"The Selangor state government views the Covid-19 outbreak seriously. It has been categorised as a pandemic by the World Health Organisation (WHO), forcing the Malaysian government to implement the drastic measure of a Restricted Movement Order with the aim of breaking the chain of infection," said Datuk Seri Amirudin.

In Penang, MP Steven Sim wrote on his Facebook page on Sunday that the state government is thrashing out details of a planned RM20 million stimulus package.

The state has already supplied additional masks, surgeons' scrubs, beds and pillows to Penang General Hospital and will hand out sanitisers and thermometers to residents in apartments.

The Penang Islamic Religious Council has also allocated RM2.5 million to help small traders and hawkers.

Deputy Chief Minister I Ahmad Zakiyuddin Abdul Rahman, who is also the president of the religious council, said those who are eligible will receive a one-off RM500 cash assistance.

The aid is for full-time traders selling food and drinks, clothes, kitchenware and basic necessities, and barbers making less than RM2,000 a month and with savings of less than RM5,000.

"We hope to reduce the burden of those who have lost their main source of income during this period of time."

 
 
 

In Pahang, the state government has prepared a RM15 million aid package, which includes a one-time cash assistance of RM150 and distribution of food items like rice, flour, and sugar to some 18,000 recipients directly affected by the RMO.

"There is no need to go to any government offices for the aid.

"Stay at home and the aid will be distributed directly to the homes of those involved," Menteri Besar Wan Rosdy Wan Ismail said on Monday.

Datuk Seri Wan Rosdy added that RM252,000 in total will be given to the 42 state assemblymen in Pahang to distribute to people affected by the spread of Covid-19.

The state will also halve rent under the low-cost housing and affordable housing schemes for April.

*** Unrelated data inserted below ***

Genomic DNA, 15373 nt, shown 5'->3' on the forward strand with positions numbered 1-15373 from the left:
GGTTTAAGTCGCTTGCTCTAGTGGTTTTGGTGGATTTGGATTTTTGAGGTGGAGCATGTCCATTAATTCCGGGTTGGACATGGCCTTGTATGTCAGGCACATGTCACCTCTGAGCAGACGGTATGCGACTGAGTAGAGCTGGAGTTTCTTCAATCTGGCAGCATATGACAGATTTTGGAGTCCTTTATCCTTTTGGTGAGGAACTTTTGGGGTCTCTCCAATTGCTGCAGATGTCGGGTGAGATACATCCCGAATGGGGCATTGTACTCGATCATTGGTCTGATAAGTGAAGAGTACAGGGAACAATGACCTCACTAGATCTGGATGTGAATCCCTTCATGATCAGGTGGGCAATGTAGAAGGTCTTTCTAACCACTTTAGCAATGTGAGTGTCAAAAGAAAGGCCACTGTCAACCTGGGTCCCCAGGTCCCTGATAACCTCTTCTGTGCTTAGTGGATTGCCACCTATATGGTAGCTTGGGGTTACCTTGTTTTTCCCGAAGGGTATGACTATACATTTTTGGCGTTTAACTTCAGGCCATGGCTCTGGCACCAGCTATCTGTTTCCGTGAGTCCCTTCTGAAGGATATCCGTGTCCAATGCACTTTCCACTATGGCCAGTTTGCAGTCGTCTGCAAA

"As a show of support and sympathy by the state government and local authorities for hawkers and small traders, the government has agreed to grant a 50 per cent deduction in payments for stall rental and other facilities, including farmers' market, morning market, night market and car boot sale permits for the month of April."

The east coast state of Kelantan has allocated RM5 million to ease the financial burden of locals, its Menteri Besar Ahmad Yakob had said on Friday.

Salaries of  government contract or part-time workers will be paid as usual even though they are not allowed to be at work.

Neighbouring Terengganu is offering rental waivers for the months of April and May to those living in low-cost housing.

Business owners will also be exempted from paying rent for April.

Meanwhile, students who have education loans from the state will be allowed to delay repayments, said Menteri Besar Ahmad Samsuri Mokhtar on Monday.

Besides federal assistance and support from the states, some banks have also offered financial assistance to those affected.

The Association of Islamic Banking and Financial Institutions Malaysia (AIBIM) and 19 of its members, including Maybank Islamic, HSBC Amanah, and CIMB Islamic, are providing loan restructuring and rescheduling of repayments for customers affected as a result of the outbreak.

While the measures were welcomed, some were unhappy at the decision to allow EPF contributors to withdraw their savings.

The Malaysian Trades Union Congress (MTUC) said that the federal government should instead use its reserves to help Malaysians.

 
 

"The MTUC stand is simple in the current situation - do not touch the workers' EPF, cut their salaries or retrench them because the social repercussions are indeed serious.

"We urge the government to rethink this plan and scrap it," it said in a statement.

Madam Lydia Nasir, 37, who runs her own catering business in Kuala Lumpur, said: "EPF money shouldn't be used for this. Some people don't have a lot of savings in their EPF.

"Everybody is affected by the outbreak."